My daughter, Viola, and I have had a love affair with polka dots since she was three and picked out her first self-styled bathing suit, complete with a few layers of ruffled red and white polka dots. Now that she’s 10, she’s been incorporating more black and greys into her personal color story, but the red and white polka dot is still a staple for her. As we get ready for back-to-school this year, we whipped out the materials for our annual B-T-S tradition. The Back Story: When I was young, my Mom always gave me a tiny houseplant when I headed back to school with a note about how she loved to watched me grow. The flip side of the note spelled out the basic care the plant required and I took very good care of it throughout the year. When summer rolled around, the tiny plant had grown into a lush, green kingdom with long vines hanging down from the macramé plant hanger next to my bed.
I love to share that special ritual with my daughter, so every year we work together to decoupage a small terra cotta pot with fabric and then fill it with a tiny Philodendron. Within a few weeks, we can see how the plant has already taken root in its container and dropped what will eventually become a long vine. Needless to say, our home is now filled with lots of hanging houseplants — each one marking a year in the life of Viola.
Whether you’re headed back to school yourself or turning over a new leaf after a summer of revelry, this simple DIY is a nice meditative activity to do by yourself or with a child. You’re able to get your hands sticky smoothing out the fabric over your pot, and dirty as you pot your plant. Even if you’re not crafty or a gardener, working your hands outside of a device or keyboard feels remarkably calming. And smoothing out wrinkles is an apt metaphor for the beginning of any new chapter in life. I hope if you have a child in your life, or are focusing on some new adventures you’d like to create for yourself, you’ll click through for the instructions and then head to store and grab the few things you need for this simple project. Here’s to growth throughout the year! —Caitlin
*This post is brought to you in collaboration with. This project, ideas, and words are my own and I was thrilled to be able to share our family tradition with our readers. Thanks for supporting our sponsors that help us create & publish original content three times per day. The Waverly Inspirations collection is available at Walmart.
Viola asked to pick out some fabrics this year that she could use to do some book-covering and sewing projects with, too. As expected, she choose a black, white and red palette and some ribbon and craft paint for a few add-ons. Our selections came from the Waverly Inspirations line.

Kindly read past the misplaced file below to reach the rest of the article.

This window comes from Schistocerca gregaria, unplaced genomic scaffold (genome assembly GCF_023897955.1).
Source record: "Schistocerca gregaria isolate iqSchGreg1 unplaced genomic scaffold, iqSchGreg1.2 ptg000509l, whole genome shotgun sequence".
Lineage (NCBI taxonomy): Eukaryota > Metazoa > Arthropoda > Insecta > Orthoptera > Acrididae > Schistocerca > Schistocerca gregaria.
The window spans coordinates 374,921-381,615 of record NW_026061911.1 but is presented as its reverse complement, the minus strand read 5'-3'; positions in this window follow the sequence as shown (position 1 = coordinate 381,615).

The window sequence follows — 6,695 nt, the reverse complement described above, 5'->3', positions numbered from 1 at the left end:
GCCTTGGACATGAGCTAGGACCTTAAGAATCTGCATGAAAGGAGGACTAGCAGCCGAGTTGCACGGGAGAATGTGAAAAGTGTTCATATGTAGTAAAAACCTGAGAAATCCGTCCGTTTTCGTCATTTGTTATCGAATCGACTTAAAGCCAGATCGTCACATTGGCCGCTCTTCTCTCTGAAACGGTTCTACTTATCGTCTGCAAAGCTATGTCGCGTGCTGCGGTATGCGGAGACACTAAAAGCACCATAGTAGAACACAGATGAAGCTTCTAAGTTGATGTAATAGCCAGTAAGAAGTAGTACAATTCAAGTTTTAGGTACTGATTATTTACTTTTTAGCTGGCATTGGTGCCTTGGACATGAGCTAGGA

Here’s how we created this year’s back-to-school planter:
-Terra cotta pot
-Fabric (We used three prints from the collection at Walmart)
-Small plant (We chose a Philodendron)
Step 1: With your large piece of fabric laid out flat, place your pot near the vertical edge of the fabric with an extra 2″ above and below the top and bottom of the pot. You’ll need this extra fabric to tuck in on the top and bottom. Roll the pot with the fabric until you have enough fabric to cover the pot horizontally, an extra 2″. Cut the fabric into the smaller piece that you will use to wrap the pot with.
Step 2: Lay your smaller piece of fabric flat and cover the outside of the pot with Mod Podge. Roll the pot so that the fabric sticks to the entire pot. Don’t stress if there are folds or lumps, but try to smooth them out as you go. Loosely tuck the extra fabric at the top of the pot into the pot if you find it gets in your way. Once the fabric is stuck to the pot, use your hands to smooth the wrinkles towards the seams where the two ends of the fabric meet.
Step 3: Your hands will be sticky from smoothing at this point, so if you’re a neatnik, feel free to wash your hands to handle your scissors. Trim the extra fabric at the top of the pot down to 1/2″ or so, then coat the inside and rim of the top of the pot with Mod Podge. Press the fabric down into the pot along the glue line. This will be covered with soil, so don’t stress about an even cut or ridges. Before you glue, you can cut “V” shapes around the edge of the fabric to eliminate the bulkier folds of fabric, if you’d like.
Step 4: Flip the pot over and coat the bottom with Modge Podge. If the fabric is covering the drainage hole, snip away the excess fabric and then press the fabric to the glued surface.
Step 5: Once the top and bottom are all tucked in, paint Mod Podge over the entire fabric-covered pot, including the inside top and the bottom. Smooth out any wrinkles and make adjustments before placing it aside for some drying time!
I have to say, if you’re making this project with a child of any age, it’s a great teachable moment for them to slow down and thoughtfully press out any fabric wrinkles. Because their hands are covered in sticky glue, it gives them (and you) a chance to really be aware of their hands and their movement in a way that’s very different from other creative pursuits.
Let the pot dry for one hour or until it’s dry to the touch. Then fill it with potting soil and your tiny plant. Watch it grow over the coming year and smile each time you look at it! My daughter and I always label the bottom of our pots with the date and year so we can see how much they grew during the school year.
I love the slightly shiny effect the Mod Podge has on bright fabric. It almost makes the fabric look like paper.
Viola decided she wanted to use some of the city buildings fabric for a pot she was making for a babysitter who’s headed off to college! She added some trim to her pots, too.
She loved the grey paint named “Elephant,” so she decided to add it to the rim of back and white print fabric pot. Viola said that touch makes it more modern. She opted for a double scallop on the rim of her city buildings pot. Endless possibilities!